national Arts Festival Banner

Tuesday, February 19, 2019


(Christian Bale as Richard B Cheney)

Christian Bale offers a scarily lifelike impression of Dick Cheney, but can we trust this film’s historical veracity? (Review by Patrick Compton - 7/10

I’m not a great fan of movies that claim to be “inspired by” or “based upon” true life events. And it’s mainly because while these films include the facts when convenient, they also make it up when it suits them.

Take the London tube scene in Darkest Hour when Winston Churchill, under pressure from powerful forces within the Conservative Party to seek peace terms with Hitler, finds himself in a train carriage with a bunch of ordinary Londoners who support his bulldog stand to the hilt. This scene, we are led to believe, helped Churchill to rout his political enemies and fearlessly face up to the Nazi threat in 1940.

That scene never happened. Churchill, an aristocrat to his fingertips, never travelled on the underground, much less on a London bus. It was a scene solely included for its “dramatic” value. For me, it devalued what was otherwise a fine film.

Fictional flourishes are fine when fidelity to history is not a priority but when we have a biopic that claims to capture an important political period, directors have to be more trustworthy.

Writer-director Adam McKay impressed many with his previous film, The Big Short, which entertainingly dramatised the financial meltdown of 2008. Here he attempts a biopic of George “Dubya” Bush’s vice-president, Richard B Cheney, who, we are told to believe, was the real power behind Bush’s throne after 9/11.

It was Cheney – described as the most powerful vice-president in American history in what had always been a dead-end job – who effectively motivated the invasion of Iraq under false pretences, intensified homeland security to a scary degree, sanctioned torture (water-boarding) and pushed for the exclusive executive power of the President with no constitutional checks and balances to constrain him. All this while the lightweight Bush goes along for the ride.

The result is entertaining, without question, as well as frightening, particularly now that the United States genuinely seems to have a President who believes he can do whatever he wants .But when a film claims to express a fidelity to the facts, it surely has a responsibility to tell the story as honestly as possible. It’s not always the case, it seems to me, that McKay has done that here. Is the resulting movie a black comedy, a dark fantasy or a quasi-factual assessment? It’s not easy to tell.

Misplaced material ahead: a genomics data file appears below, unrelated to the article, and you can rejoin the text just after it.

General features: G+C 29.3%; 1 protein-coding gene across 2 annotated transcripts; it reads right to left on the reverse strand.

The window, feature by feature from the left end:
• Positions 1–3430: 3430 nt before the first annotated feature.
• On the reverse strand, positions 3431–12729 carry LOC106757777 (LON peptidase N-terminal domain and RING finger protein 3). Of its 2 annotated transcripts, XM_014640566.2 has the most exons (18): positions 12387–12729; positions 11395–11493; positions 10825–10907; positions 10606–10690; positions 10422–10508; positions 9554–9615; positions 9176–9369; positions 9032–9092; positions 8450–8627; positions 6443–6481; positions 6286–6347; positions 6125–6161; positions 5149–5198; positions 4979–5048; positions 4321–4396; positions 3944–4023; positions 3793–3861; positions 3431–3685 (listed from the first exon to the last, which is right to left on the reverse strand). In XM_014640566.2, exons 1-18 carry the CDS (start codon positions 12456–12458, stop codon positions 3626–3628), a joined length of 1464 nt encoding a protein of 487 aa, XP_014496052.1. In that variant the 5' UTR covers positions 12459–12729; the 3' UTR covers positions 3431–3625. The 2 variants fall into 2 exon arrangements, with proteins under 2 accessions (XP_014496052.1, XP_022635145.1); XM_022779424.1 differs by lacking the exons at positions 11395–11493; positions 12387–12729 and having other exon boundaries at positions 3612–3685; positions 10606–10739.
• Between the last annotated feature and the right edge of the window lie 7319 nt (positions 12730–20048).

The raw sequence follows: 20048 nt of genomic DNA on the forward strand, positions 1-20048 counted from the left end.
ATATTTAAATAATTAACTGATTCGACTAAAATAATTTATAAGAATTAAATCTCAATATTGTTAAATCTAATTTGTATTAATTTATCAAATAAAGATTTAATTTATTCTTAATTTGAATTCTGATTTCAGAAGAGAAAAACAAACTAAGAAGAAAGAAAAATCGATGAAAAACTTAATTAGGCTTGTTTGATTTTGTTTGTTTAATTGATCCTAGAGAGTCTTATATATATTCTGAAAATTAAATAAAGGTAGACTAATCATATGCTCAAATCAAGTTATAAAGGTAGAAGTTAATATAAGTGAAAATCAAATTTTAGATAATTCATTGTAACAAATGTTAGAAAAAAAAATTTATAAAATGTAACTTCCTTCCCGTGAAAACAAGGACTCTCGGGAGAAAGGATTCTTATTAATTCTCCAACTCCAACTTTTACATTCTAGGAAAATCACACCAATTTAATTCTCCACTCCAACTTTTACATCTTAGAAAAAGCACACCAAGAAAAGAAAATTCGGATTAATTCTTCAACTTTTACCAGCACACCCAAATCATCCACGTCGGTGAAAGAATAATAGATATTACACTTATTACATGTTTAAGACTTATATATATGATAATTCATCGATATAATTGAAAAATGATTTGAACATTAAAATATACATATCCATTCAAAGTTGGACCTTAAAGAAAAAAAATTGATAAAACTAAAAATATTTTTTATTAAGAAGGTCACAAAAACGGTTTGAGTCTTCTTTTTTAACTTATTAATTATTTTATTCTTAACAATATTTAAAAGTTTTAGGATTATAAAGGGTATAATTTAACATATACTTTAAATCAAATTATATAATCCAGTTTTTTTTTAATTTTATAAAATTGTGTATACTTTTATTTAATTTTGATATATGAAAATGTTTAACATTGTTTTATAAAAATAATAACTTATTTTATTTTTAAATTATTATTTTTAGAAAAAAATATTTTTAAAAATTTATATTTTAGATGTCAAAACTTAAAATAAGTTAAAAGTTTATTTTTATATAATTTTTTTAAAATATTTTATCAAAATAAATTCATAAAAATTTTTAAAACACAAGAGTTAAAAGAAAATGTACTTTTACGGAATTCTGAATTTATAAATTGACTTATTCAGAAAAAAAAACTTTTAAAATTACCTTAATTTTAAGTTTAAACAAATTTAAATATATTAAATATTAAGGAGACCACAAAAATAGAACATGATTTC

What is beyond doubt is Bale’s wonderfully vivid performance as the black spider who prompts the president to do his darkest bidding. The English actor, in arguably his most detailed and persuasive performance, seems to capture the dark soul of an autocrat intoxicated by an intense will to power.

The plot charts Cheney’s progress from being a boozy lost boy to a conniving politician/businessman who makes his way through various administrations to the top of Washington’s cynical political manure heap. His wife, splendidly played by a blonde bewigged Amy Adams, is a veritable Lady Macbeth, always prodding him forward.

Steve Carell plays Donald Rumsfeld as a goof, Sam Rockwell is a lame-brained Bush while in one delirious fantasy sequence Sam Molina plays a waiter who offers Cheney and his cohorts a menu of lip-smacking power dishes straight out of a Mephistophelian universe.

Not all of McKay’s flourishes are designed to dismantle Cheney and the American far right. It’s good to see, for example, his love for his family, particularly his gay daughter who obviously presents him with certain political problems with his troglodyte “base”. And there’s a lovely moment when the credits come up less than halfway through the movie before the film shifts gear once again.

Vice is an enjoyable film, with Bale playing a man who cares not a jot what people think of him and his decisions. In this context, his powerful final monologue gives us all pause for thought. Having said that, this is not a movie that is easy to trust.

Vice has been showing in Durban since February 8, 2019. – Patrick Compton